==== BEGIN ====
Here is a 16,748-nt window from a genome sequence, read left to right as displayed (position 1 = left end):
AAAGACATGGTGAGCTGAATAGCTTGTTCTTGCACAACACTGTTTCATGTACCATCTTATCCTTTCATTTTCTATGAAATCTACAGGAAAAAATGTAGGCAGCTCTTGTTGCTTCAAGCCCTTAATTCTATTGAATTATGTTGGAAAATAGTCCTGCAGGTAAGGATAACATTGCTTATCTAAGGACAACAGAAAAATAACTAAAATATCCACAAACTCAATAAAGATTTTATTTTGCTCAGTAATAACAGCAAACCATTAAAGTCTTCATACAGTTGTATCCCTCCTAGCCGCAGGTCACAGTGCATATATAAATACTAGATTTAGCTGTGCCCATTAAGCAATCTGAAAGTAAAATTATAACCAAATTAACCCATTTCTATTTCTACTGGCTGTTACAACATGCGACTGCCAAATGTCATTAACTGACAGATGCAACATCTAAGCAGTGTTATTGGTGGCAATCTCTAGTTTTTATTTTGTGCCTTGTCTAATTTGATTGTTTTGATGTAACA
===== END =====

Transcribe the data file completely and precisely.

Here is a 16,748-nt window from a genome sequence, read left to right as displayed (position 1 = left end):
AAAGACATGGTGAGCTGAATAGCTTGTTCTTGCACAACACTGTTTCATGTACCATCTTATCCTTTCATTTTCTATGAAATCTACAGGAAAAAATGTAGGCAGCTCTTGTTGCTTCAAGCCCTTAATTCTATTGAATTATGTTGGAAAATAGTCCTGCAGGTAAGGATAACATTGCTTATCTAAGGACAACAGAAAAATAACTAAAATATCCACAAACTCAATAAAGATTTTATTTTGCTCAGTAATAACAGCAAACCATTAAAGTCTTCATACAGTTGTATCCCTCCTAGCCGCAGGTCACAGTGCATATATAAATACTAGATTTAGCTGTGCCCATTAAGCAATCTGAAAGTAAAATTATAACCAAATTAACCCATTTCTATTTCTACTGGCTGTTACAACATGCGACTGCCAAATGTCATTAACTGACAGATGCAACATCTAAGCAGTGTTATTGGTGGCAATCTCTAGTTTTTATTTTGTGCCTTGTCTAATTTGATTGTTTTGATGTAACA